Cash flow fluctuates, that’s a fact and it’s not a problem if you have solid cash flow management measures in place along with a clear understanding of how your business works. However, a business can reach a stage where a severe fluctuation is actually the sign of something more serious or it remains stuck in a trough.
I’ve helped many businesses with their day to day accounting, each one very different but all needing cash flow management. Here are 5 warning signs that have generally alerted me, at quite an early stage of an engagement, of a serious cash flow problem and deeper problems within a business:
The Business is Regularly Making Late/Missing Payments
Pushing out payments to suppliers is fairly common in cash flow management. But where I find a business is constantly missing payments to suppliers and running up more and more debts, then this tends to indicate a deeper issue within the business.
Generally speaking, a business should be making sufficient profits to covers its expenses so if customer payments are coming in. But suppliers cannot be paid then it’s worth investigating the true profitability of the business or whether there is something else draining the cash flow.
The Business is Constantly Stuck in Its Overdraft
An overdraft, by definition, is something a business dips in and out of to cover short term cash flow problems. However, a business that sits in its overdraft constantly can be one with a serious cash flow problem (and putting itself in danger of having that overdraft pulled by the bank and replaced by a loan to get it paid back).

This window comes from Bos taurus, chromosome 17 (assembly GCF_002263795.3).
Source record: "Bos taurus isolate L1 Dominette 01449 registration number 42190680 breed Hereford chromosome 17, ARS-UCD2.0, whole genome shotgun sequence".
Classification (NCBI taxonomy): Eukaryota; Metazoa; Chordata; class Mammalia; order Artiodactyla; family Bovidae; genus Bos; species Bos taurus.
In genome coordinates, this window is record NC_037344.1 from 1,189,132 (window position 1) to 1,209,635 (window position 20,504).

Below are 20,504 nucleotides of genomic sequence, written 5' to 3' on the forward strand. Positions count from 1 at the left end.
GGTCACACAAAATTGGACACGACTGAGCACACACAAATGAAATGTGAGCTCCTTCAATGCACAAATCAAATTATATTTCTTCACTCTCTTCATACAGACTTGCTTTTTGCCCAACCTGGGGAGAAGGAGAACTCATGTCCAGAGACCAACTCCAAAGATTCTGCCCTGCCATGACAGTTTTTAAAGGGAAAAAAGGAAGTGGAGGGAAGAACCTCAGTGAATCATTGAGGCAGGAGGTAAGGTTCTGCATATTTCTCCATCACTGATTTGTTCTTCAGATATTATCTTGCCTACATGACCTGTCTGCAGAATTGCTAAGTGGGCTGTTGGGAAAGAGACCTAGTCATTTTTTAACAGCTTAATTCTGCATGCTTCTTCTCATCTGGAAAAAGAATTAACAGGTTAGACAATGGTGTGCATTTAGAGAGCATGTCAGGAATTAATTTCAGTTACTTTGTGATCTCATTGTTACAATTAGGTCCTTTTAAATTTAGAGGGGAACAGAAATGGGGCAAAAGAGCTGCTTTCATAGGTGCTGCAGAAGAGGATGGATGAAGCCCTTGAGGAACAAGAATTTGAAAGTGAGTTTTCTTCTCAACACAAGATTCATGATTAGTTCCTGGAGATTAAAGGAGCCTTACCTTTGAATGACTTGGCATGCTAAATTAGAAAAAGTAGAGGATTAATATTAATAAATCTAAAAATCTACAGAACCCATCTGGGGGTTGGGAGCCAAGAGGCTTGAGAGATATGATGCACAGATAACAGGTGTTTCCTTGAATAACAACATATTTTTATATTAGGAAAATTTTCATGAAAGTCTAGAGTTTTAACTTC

The Business Owners Are Regularly Putting in Their Own Money to a Cash Flow Problem
It’s perfectly normal for a Director or Business Owner to put their own funds into a business perhaps at a start-up stage or at a point where the business is evolving and needs some kind of cash injection. What is a worry is where Directors are constantly putting funds to keep the business afloat. It can indicate that the business simply does not make enough money and this needs to be addressed because unless the owner has unlimited funds to put into the business it is a ticking time bomb. And when a business goes under the Directors/Owner will be last on the list to get any cash back out to repay what they have lent it.
The Business Owes More to Its Suppliers Than Owed By Customers
A business which owes more than it can collect from its customers (ie: a cash flow deficit) is basically illiquid. If there is no real plan to sort this out (borrowings, directors loans, major upcoming projects), then this is a sign of real cash flow & business problem.
The Business Owes Taxes
Depending on the level of taxes a business owes, seeing huge liabilities can worrying to find. Getting on the wrong side of HMRC is not a place you want to be, so a business ‘borrowing’ on its taxes to keep going is in a dangerous place especially if HMRC come knocking.
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